I know Easter was a couple of weeks back, but the food was so good I’m still thinking about it :-). We ate well and there were several gluten-free gems hiding in the various celebration meals. The best part was that the savory dishes were inherently gluten-free.
We started the Holy Week celebrations with a simple dinner at church for Maundy Thursday. Several of us were all given the same recipe to make and bring for dinner. Unfortunately I don’t have pictures, but I was amazed that while we all used the same recipe, no two pots of soup were alike. I loved the recipe though because it is a corn chowder, but it didn’t call for a flour base. It is a higher fat soup, but it was satisfying and delicious. I did swap out the chicken from the original recipe I was given, but other than that, I didn’t need to make any substitutions. I also changed it from a stove-top recipe to a slow cooker recipe, which made it easier to take to church hot.
Kelbasa and Corn Chowder Soup
- 4tbsp butter
- 1 onion, chopped
- 5 garlic cloves
- 1 red bell pepper, chopped
- 1 Anaheim chili pepper, seeded and chopped (or jalapeño)
- 2 12oz bags frozen corn kernels
- 2 tsp salt
- 1 tsp black pepper
- 1/4 tsp ground cumin
- 1/4 tsp dried thyme
- 4 cups vegetable broth
- 6 red potatoes cut into 1/2 inch cubes
- 1 1/2 cups heavy whipping cream
- 2 tbsp corn starch
- 2-3 tsp kosher salt
- ¼ cup parmesan cheese
- ½ package cream cheese
- 5-10 drops Tabasco
- 1 pound cooked kelbasa, cut into bite-sized pieces (I used Easter Kelbasa)
In a skillet over medium heat, melt butter. Add onions, bell pepper, garlic, and peppers. Cook while stirring for about 5 minutes until softened.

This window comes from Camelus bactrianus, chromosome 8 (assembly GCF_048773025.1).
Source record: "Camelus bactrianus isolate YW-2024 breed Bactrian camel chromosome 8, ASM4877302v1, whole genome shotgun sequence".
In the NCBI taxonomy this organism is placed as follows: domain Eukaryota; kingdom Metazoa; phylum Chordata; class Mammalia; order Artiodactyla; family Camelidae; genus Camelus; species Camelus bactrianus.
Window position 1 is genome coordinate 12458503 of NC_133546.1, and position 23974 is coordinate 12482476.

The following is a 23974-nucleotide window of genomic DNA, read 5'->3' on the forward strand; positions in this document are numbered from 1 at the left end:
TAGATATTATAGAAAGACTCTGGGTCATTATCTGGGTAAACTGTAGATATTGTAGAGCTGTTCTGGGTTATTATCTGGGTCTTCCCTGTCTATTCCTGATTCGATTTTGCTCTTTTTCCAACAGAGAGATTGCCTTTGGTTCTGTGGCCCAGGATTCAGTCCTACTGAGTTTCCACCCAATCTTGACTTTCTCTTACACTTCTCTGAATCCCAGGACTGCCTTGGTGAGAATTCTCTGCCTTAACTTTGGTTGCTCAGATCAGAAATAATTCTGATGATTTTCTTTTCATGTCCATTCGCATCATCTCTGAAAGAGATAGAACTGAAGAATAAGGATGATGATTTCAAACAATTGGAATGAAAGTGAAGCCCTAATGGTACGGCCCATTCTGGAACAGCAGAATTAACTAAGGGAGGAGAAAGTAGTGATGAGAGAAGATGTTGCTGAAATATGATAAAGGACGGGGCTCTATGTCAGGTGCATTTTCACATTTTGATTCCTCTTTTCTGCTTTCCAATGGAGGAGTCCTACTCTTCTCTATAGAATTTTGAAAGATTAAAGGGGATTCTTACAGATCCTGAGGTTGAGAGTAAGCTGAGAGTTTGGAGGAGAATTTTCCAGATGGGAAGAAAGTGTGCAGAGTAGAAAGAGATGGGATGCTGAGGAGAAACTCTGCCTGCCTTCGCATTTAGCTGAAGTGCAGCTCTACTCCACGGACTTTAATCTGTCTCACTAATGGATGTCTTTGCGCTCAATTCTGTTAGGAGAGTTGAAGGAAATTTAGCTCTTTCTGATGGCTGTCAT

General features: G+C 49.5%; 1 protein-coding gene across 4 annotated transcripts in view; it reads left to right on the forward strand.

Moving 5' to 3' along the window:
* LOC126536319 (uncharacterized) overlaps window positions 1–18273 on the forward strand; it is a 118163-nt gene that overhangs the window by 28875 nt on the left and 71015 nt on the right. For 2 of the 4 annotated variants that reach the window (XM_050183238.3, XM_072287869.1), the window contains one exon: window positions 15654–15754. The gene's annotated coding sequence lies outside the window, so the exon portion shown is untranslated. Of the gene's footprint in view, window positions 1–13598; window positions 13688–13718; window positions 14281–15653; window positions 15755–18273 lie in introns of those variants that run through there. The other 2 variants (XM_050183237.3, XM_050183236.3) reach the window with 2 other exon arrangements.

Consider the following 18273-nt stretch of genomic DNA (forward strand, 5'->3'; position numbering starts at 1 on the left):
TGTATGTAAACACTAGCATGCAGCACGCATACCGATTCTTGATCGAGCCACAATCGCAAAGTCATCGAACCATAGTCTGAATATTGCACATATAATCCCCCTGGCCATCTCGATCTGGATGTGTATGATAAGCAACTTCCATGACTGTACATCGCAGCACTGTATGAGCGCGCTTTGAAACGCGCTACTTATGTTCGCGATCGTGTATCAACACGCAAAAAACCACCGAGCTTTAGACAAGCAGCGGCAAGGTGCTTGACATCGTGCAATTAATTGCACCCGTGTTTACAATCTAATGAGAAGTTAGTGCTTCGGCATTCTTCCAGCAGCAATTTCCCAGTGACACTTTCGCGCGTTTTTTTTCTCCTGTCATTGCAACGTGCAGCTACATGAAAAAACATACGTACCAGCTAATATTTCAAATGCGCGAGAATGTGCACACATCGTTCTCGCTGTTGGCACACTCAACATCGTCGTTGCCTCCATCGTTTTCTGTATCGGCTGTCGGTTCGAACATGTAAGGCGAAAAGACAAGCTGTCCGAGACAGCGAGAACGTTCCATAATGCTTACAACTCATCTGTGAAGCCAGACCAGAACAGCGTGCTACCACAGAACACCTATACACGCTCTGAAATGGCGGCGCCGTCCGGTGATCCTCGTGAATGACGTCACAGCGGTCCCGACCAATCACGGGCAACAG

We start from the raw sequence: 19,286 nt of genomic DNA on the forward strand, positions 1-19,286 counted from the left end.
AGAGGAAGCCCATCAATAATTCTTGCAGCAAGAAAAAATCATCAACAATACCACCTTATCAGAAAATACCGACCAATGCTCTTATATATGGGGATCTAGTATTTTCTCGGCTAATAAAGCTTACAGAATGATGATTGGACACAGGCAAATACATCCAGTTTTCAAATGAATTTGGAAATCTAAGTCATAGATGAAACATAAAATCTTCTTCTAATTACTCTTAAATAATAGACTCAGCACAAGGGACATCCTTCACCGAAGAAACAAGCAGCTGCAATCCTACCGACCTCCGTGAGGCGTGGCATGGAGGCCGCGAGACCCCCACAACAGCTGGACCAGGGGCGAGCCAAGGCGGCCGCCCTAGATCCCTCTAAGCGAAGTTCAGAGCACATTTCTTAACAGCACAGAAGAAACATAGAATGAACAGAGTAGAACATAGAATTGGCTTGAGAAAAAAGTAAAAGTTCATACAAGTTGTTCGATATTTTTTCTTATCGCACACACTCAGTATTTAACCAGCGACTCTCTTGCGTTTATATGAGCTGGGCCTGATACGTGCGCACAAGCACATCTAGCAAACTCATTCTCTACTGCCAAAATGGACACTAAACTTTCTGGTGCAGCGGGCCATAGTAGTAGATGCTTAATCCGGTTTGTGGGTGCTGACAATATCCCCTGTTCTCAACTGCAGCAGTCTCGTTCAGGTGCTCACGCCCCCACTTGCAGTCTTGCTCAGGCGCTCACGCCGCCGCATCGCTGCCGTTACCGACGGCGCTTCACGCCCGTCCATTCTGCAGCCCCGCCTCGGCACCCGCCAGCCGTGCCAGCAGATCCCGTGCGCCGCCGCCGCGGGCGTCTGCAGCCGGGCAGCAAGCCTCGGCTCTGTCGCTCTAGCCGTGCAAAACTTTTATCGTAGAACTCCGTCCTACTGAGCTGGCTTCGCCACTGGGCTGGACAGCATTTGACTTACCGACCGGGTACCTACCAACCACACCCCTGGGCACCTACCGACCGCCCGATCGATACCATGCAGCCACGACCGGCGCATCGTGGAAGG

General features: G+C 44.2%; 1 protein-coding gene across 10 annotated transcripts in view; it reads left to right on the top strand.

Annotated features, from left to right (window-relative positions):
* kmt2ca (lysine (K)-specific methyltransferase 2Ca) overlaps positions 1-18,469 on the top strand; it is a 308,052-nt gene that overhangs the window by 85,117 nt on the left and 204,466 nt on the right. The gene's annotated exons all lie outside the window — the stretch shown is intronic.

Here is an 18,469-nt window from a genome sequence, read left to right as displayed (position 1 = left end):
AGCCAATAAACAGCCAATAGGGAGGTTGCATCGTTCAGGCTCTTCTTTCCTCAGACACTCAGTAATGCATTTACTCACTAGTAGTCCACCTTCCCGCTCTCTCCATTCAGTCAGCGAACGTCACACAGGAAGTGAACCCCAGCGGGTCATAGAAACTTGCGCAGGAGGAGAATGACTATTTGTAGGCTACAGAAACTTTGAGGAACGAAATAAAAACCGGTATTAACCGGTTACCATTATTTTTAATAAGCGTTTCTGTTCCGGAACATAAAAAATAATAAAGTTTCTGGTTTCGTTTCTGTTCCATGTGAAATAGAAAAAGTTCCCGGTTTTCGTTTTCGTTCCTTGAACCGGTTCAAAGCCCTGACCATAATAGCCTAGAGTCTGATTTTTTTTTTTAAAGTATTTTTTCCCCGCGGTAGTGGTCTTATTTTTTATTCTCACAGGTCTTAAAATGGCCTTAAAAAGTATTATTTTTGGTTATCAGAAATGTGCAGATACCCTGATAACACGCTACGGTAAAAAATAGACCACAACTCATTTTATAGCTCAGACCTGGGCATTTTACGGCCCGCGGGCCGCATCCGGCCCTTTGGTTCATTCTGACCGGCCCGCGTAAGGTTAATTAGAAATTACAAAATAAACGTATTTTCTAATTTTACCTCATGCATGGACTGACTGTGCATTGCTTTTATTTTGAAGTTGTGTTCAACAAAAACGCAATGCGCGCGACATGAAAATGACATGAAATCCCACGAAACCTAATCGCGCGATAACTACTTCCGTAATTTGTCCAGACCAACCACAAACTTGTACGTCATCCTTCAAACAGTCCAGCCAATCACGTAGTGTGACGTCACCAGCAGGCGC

Add 1 bag of corn, salt, pepper, cumin, and thyme, cook a few more minutes and then transfer to a slow cooker. Add broth, stir and add potatoes.
With a blender, puree cream, cream cheese, remaining bag of corn, and cornstarch. Pour puree into soup. Stir and add kelbasa and parmesan to the soup. Season with Tabasco and additional salt and pepper if necessary.
Cook on low for 3 hours or until the potatoes cook through.
Then, of course, came the two main meals of Easter Sunday, the breakfast potluck at church, and our dinner at home. For breakfast, we decided to bring blintzes. I’d never made them before, but we saw the recipe as we flipped through The Gluten-Free Gourmet, and they just sounded good. They were. I was able to follow the directions and only needed to swap out eggs for flax seed. The crepes came out tasting and feeling like they had egg in them. I did find they only cooked properly in my teflon coated electric skillet. They stuck too much in the cast iron skillet. We made a raspberry sauce to go on top. The Geographer loved them, and they didn’t last very long in the buffet line either.
Gratin and Ham
This year, instead of traveling for Easter Dinner, we stayed home, just the three of us. I made a ham with a pineapple glaze baked on top and the Potato, Leek, and Smoked Gouda Gratin recipe I found in the Plain Dealerjust the Wednesday before (Follow the link and scroll down-the recipe is towards the bottom of the page). Instead of the Idaho potatoes the recipe called for, I used purple potatoes. I also
added in about a pound of chopped brussels sprouts. I love the way the purple of the potatoes and green of the brussels sprouts go together. I thought it was an appropriately colored dish for Easter. Purple potatoes are a Peruvian heirloom variety that is very high in antioxidants.
We ended the meal with a ginger “pudding” from a recipe I found in Extending the Table. It was good. I’d never made a cake using this method before, so I’m not sure if it came out right or not. Some parts were almost like a jelly, and others were a bit dry. The recipe said to drop the cake batter into the ginger syrup, it did not say to mix it. I think I would make it again though.
All in all, a yummy few days. I hope that those of you who celebrate Easter had a blessed celebration as well.
(*For some reason, this post won’t save my formatting that allows the text and pictures to look reasonable with each other. It insists on lumping it all together like you see here. Sorry for the messed up aesthetics!)